Their equation was modified by Harmon et al. [20, 21] who studied methanol sorption in deformed poly(methyl methacrylate) (PMMA) with thin plate geometries. The Harmon model has been applied to many solvent-polymer systems [22-25]. For example, contributions from Case I and Case II transport have been quantified in poly(methyl methacrylate) (PMMA) [20, 21] and hydroxyethyl methacrylate (HEMA) copolymers . When solvents penetrate PMMA and HEMA, the polymers remain in the amorphous state. By contrast, during solvent sorption in PC, the microstructure changes from the amorphous to the crystalline state [22, 23, 26, 27]. Interestingly, solvent is initially absorbed in PC by Case I transport, but "squeezed out" by Case II transport.
Ware et al.  studied mass transport of methanol, acetone, and carbon tetrachloride in PC. The authors found that methanol sorbed via pure Case I transport and attributed this to be due to the fact that methanol is a somewhat poor solvent. Hence, the matrix is not plasticized enough to undergo solvent-induced crystallization. However, acetone and carbon tetrachloride, much better solvents for PC, exhibited anomalous transport wherein swelling relaxations influenced the kinetics. In these more highly plasticized systems, spherulites were observed. Miller et al.  reported Case I transport of carbon tetrachloride in PC at 25[degrees]C, but they neglected short sorption times. Diffusion fronts, at longer times exhibited square root of time dependency [22, 29, 30]. Furthermore, Wu et al.  studied acetone transport in gamma-irradiated PC, finding that the mechanism of acetone transport in the specimens at low temperatures is different from that observed at higher temperatures. The reason behind the change in transport mechanisms was not clear at that time. This prompted us to investigate acetone transport in UV-irradiated PC. Again, we demonstrate herein that the kinetics of mass transport measured over temperatures from -23[degrees]C to 20[degrees]C reveal that there is a critical temperature, [T.sub.c], at which the sorption mechanism changes. We conclude that the transport transition temperature of acetone in PC arises from changes in the crystalline lattice. Specifically, orthorhombic crystals are seen above [T.sub.c], whereas a mixture of orthorhombic and monoclinic crystals is observed below [T.sub.c]. This phenomenon is discussed in relation to solvent-induced crystallization, which varies with temperature and radiation dose. A comparison between the effects of UV irradiation and gamma irradiation on acetone transport in PC are presented in the discussion.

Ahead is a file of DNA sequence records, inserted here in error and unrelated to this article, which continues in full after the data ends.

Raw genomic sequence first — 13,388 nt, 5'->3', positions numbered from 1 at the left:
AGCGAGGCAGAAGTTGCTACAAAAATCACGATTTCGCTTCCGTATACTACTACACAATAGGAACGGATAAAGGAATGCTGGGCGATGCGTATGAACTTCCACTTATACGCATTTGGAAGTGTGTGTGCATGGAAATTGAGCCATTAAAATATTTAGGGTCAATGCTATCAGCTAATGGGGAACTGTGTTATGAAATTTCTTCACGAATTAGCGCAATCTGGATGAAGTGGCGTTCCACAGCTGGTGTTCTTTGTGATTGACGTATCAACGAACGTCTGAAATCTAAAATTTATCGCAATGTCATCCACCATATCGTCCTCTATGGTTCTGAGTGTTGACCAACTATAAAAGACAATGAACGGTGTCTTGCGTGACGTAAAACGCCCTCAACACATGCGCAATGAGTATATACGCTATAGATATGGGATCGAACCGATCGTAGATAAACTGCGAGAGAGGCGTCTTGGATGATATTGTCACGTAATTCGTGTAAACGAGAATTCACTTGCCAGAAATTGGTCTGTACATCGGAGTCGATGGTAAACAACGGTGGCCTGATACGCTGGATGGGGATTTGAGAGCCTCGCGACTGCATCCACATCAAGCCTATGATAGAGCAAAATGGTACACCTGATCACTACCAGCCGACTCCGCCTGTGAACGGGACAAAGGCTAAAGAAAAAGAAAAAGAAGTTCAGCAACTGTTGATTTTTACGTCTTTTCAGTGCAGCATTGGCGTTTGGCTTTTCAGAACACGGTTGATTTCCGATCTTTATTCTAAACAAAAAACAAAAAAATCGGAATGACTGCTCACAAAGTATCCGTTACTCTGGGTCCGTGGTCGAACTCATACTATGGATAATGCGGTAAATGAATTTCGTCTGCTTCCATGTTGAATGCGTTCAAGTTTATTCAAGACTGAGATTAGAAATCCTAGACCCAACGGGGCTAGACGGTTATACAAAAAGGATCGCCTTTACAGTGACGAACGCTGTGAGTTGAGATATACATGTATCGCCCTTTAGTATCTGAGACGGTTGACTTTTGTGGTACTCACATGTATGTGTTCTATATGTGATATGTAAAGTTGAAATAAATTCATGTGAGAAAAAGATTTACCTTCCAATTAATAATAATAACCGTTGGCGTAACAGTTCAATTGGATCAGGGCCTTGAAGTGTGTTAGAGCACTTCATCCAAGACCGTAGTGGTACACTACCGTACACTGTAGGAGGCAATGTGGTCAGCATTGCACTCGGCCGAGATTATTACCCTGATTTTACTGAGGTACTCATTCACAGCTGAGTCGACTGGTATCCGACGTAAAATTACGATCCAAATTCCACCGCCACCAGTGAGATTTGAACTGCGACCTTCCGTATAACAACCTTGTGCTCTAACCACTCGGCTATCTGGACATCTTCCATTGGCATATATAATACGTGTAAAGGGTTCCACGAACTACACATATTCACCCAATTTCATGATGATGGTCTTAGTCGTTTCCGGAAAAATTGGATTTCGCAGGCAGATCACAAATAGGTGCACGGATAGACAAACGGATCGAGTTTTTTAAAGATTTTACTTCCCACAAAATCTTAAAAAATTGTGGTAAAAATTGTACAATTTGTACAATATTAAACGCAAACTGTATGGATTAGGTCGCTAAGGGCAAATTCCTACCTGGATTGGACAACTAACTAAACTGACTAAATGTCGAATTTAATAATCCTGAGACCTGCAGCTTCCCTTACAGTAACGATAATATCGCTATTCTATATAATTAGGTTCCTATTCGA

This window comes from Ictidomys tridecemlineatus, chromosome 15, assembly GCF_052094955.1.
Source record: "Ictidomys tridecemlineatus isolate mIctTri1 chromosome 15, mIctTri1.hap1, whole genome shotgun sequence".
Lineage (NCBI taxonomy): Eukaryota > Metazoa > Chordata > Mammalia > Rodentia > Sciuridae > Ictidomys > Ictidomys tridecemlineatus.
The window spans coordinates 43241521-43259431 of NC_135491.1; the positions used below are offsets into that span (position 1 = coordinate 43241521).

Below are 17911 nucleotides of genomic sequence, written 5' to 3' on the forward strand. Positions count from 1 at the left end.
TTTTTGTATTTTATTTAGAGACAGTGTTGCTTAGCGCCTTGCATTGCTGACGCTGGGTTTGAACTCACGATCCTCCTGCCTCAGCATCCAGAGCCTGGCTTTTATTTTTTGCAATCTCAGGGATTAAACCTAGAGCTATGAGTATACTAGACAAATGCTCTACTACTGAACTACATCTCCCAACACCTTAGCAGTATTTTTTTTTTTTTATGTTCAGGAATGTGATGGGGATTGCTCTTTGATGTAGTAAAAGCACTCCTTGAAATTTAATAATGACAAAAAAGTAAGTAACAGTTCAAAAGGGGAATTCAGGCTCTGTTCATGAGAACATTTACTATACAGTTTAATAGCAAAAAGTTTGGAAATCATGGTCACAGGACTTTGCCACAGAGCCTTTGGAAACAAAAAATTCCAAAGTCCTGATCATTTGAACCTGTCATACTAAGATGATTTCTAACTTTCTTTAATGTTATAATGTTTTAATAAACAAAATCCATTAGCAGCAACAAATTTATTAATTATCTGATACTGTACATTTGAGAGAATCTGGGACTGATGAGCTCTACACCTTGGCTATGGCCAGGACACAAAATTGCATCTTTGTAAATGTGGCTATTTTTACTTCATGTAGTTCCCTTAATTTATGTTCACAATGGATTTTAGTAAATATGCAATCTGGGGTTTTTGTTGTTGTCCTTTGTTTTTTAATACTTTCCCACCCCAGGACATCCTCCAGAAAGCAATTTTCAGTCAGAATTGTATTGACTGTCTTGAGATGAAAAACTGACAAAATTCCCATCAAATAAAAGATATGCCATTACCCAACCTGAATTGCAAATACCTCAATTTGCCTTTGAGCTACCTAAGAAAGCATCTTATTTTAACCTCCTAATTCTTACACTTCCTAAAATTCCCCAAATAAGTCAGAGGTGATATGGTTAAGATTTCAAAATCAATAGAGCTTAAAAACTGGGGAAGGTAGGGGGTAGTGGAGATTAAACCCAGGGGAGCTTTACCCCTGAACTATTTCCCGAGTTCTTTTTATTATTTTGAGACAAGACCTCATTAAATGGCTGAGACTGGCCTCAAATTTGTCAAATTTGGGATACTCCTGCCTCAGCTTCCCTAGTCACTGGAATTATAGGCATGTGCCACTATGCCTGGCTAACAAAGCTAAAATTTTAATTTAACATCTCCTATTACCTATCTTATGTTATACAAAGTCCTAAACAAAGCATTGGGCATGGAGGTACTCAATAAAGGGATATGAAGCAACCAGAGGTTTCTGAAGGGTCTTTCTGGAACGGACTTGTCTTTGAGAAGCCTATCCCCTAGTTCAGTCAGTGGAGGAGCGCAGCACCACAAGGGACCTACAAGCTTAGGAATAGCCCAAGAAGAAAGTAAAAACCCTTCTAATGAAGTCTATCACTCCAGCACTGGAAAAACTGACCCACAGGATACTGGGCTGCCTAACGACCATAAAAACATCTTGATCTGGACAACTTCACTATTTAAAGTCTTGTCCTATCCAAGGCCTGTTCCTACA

Lexan 8010 PC sheets were obtained from General Electric Company (Artesia, CA). Rectangular samples of dimensions 15 x 15 x 1 mm were used for mass transport studies and diffusion front measurements. The samples were ground with 1200 and 4000 grit emery papers, and then polished with 1 and 0.05 ixm alumina slurries. They were annealed at 130[degrees]C in air for 24 h, and furnace cooled to 25[degrees]C. The purpose of annealing was to reduce the residual stresses in samples arising from machining. Samples were then positioned in a chamber in air at 55[degrees]C and 85% relative humidity and were exposed to UV irradiation from a highly uniform 254 nm UV light (Giant Force Instrument Enterprise Co., New Taipei, Taiwan). The distance from sample to UV source was 1.5 cm. The intensity was measured by a 1918-C optical power meter at 0.35 mW/[cm.sup.2]. The samples were exposed to the UV source for 72, 120, and 168 h and the measured doses were 90.7, 151.2, and 211.7 J/[cm.sup.2], respectively.
Initial weights were recorded and the samples were conditioned at each absorption temperature and immersed in the acetone-filled glass bottles each temperature. A refrigerated circulating bath was used for temperature control. Weight gain was measured periodically via means of an OHAUS-AP250D digital balance (Pine Brook, NJ) and samples were returned to the acetone-filled glass bottles immediately. Periodic measurements were taken until samples reached a constant weight. Samples used for boundary measurements were acclimated similarly. Periodically, samples were removed from the bottle, immersed in liquid nitrogen for 1 min and cleaved. An Olympus-BHT optical microscope (Shinjuku-ku, Tokyo, Japan) was used to measure the penetration distance of the sharp, solvent front. The cleavage surface was also observed by an optical microscope.